Christmas Eve dinner was fish and while I realize others of Italian ancestry celebrated with a feast of 7 fishes, we did not.  Dad hated cod so Bakala was never on the menu.  What always was on the menu was an assortment of scallops, shrimp, clams and our family favorite pasta acciughe.  As a family project we all participated in making pignolatta, a tasty treat make with boiling hot honey (pictured on the right).
Christmas day always came in 2 parts.  The first part of Christmas was the gathering of our immediate family with my dad's brothers, sisters and their spouses and children.  When I was very young, we would alternate who hosted the event.  When the last family arrived my cousins and I grew impatient to receive our presents and when we finally received approval to open them the wrapping paper would fly! So many presents!  After the opening of the presents we would sit down for Christmas dinner.  Our typical Christmas dinner included Turkey and stuffing, a baked pasta, sausages, meatballs, a beef roast, a ham, at least 5 different vegetables, mashed potatoes, sweet potatoes, ricotta pie (made with ricotta cheese, sausage, mozzarella and egg), various jello molds, and lots of different kinds of bread.  My dad would lecture everyone about the evils of eating bread before the meal. After the meal was finished the women would clear the table and the men would take a break by having after dinner cigars.  Then came time for coffee.  Coffee meant dessert.  The table would be filled with baskets of fruits and nuts and always included figs and roasted chestnuts.  Trays of Italian cookies and pastries would fill the table along with various cakes and pies.  Italian pastries and chocolate eclairs would fill the table to such excess that another table had to be set up.  Somewhere in the mix was coffee, anisette, brandy and other beverages.  After all this food, the men would sit down for a rousing game of pinochle and the woman would sit down for poker.  The pinochle game was more fun to watch.  The men were so passionate and animated playing the game and shouts and screams could be heard throughout with an occasional wife calling her husbands name in reprimand to remind them the children were present. Then everyone would leave (but not without a bag of leftovers) and we would all go to Zitzy's (Calabrese dialect for Aunt) house. Zitzy was the sister of my grandmother and the matriarch of the family.  Once at Zitzy's, more eating and sweets and card games would go on.  It still amazes me how many people fit in her house.  I would see people I did not remember and ask my dad who they were.  He would tell me their names and I would ask if they were family.  Many times my dad would say no, they are paesani. I have learned since then, most of them were, in fact family.  Zitzy's son in law, Uncle Frank would make dancing ladies out of white cloth napkins and make them dance to a song he would sing. At the end of the dance their "skirts" would fly up.  The children would all laugh.  I always saw such joy in his sweet face when he did this. The evening was filled with great food, heavy cigar smoke, thick Italian accents (with a few Greek and Scottish thrown in) great food, laughter, love, music, and did I mention, great food. .  It was always loud. Every time I smell cigars or think of Christmas, I remember the Christmases past filled with so much love and joy, it makes me cry.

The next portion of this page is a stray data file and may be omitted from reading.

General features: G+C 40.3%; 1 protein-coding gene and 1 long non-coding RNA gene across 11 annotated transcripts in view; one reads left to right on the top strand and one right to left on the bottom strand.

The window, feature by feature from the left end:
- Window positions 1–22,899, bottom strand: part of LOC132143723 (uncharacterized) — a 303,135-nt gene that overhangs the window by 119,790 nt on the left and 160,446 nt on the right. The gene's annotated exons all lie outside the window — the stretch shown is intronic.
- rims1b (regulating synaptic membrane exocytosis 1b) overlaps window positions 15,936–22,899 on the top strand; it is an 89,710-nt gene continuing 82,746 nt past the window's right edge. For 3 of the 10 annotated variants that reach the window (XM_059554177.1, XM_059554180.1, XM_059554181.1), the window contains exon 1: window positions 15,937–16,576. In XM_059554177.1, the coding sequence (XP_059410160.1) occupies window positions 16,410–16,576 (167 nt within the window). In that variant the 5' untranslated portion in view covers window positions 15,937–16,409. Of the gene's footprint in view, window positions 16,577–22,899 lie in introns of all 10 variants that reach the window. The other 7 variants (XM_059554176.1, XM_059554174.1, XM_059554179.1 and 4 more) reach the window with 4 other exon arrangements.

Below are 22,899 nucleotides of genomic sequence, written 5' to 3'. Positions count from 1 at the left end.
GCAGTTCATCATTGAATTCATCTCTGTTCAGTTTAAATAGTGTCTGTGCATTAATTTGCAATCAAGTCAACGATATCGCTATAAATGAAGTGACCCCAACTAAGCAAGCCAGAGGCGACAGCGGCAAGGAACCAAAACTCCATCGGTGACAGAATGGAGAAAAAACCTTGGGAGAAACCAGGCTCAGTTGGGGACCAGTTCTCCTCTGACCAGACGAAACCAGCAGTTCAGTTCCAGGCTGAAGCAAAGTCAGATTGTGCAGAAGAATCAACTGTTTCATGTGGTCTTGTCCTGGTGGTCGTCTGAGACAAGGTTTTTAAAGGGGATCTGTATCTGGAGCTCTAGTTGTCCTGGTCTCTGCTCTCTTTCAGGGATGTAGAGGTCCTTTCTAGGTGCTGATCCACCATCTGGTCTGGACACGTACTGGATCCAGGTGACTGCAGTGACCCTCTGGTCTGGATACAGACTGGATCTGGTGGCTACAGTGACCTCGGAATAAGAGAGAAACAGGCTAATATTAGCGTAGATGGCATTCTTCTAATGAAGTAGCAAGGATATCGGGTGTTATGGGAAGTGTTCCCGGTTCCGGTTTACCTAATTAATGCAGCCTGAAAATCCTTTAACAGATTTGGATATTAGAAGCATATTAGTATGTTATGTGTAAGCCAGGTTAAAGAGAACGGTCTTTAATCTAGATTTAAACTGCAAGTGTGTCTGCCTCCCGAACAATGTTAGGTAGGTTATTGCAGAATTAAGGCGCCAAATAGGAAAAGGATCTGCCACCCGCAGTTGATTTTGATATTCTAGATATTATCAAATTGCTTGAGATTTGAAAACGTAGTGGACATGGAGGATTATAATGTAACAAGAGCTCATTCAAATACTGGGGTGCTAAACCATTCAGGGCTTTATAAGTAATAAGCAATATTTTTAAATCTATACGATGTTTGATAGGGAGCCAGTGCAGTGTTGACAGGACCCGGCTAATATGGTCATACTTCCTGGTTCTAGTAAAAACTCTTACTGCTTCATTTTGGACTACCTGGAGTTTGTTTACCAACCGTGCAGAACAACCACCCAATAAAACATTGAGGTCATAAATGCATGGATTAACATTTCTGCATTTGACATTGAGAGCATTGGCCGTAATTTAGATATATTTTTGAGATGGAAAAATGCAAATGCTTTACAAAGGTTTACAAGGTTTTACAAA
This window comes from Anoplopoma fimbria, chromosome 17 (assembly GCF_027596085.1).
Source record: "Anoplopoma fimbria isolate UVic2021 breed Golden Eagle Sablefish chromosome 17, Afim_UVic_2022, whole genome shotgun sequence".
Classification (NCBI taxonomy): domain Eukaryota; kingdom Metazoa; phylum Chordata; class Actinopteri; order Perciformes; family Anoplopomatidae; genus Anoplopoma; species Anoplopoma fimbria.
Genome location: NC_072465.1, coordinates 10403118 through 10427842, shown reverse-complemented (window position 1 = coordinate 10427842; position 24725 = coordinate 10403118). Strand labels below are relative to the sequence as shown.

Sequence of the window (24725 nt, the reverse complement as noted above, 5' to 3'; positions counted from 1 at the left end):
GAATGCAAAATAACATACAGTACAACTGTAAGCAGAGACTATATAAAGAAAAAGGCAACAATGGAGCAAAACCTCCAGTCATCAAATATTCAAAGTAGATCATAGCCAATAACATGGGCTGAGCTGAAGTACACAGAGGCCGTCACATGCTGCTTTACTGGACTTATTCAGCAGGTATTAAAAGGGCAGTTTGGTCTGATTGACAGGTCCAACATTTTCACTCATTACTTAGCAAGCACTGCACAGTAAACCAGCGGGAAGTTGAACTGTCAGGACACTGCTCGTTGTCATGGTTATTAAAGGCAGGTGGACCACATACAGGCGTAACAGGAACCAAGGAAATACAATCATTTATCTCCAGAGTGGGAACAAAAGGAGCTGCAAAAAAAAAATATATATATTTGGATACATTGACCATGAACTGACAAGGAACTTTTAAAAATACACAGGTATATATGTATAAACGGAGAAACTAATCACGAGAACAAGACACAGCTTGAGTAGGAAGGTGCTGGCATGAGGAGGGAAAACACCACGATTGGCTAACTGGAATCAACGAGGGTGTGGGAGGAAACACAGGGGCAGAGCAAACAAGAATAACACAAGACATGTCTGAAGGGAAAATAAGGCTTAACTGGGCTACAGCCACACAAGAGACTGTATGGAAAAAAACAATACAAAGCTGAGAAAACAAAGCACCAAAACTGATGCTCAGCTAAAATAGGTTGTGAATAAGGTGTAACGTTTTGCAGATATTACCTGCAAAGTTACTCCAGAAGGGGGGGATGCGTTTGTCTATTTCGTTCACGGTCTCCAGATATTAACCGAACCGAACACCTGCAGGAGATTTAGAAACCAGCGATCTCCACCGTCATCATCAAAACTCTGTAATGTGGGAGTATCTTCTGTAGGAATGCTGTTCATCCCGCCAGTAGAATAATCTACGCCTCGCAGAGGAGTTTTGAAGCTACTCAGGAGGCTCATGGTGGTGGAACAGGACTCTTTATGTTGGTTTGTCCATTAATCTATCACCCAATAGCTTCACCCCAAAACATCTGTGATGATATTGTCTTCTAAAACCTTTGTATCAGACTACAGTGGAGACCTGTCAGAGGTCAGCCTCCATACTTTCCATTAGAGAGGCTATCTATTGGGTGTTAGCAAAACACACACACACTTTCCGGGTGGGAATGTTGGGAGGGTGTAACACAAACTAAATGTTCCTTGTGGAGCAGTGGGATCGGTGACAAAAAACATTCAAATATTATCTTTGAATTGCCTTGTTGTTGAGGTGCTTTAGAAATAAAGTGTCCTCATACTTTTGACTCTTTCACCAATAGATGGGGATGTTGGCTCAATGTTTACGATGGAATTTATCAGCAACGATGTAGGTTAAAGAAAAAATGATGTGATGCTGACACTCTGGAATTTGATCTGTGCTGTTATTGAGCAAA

Merry Christmas, Buon Natale, Feliz Navidad.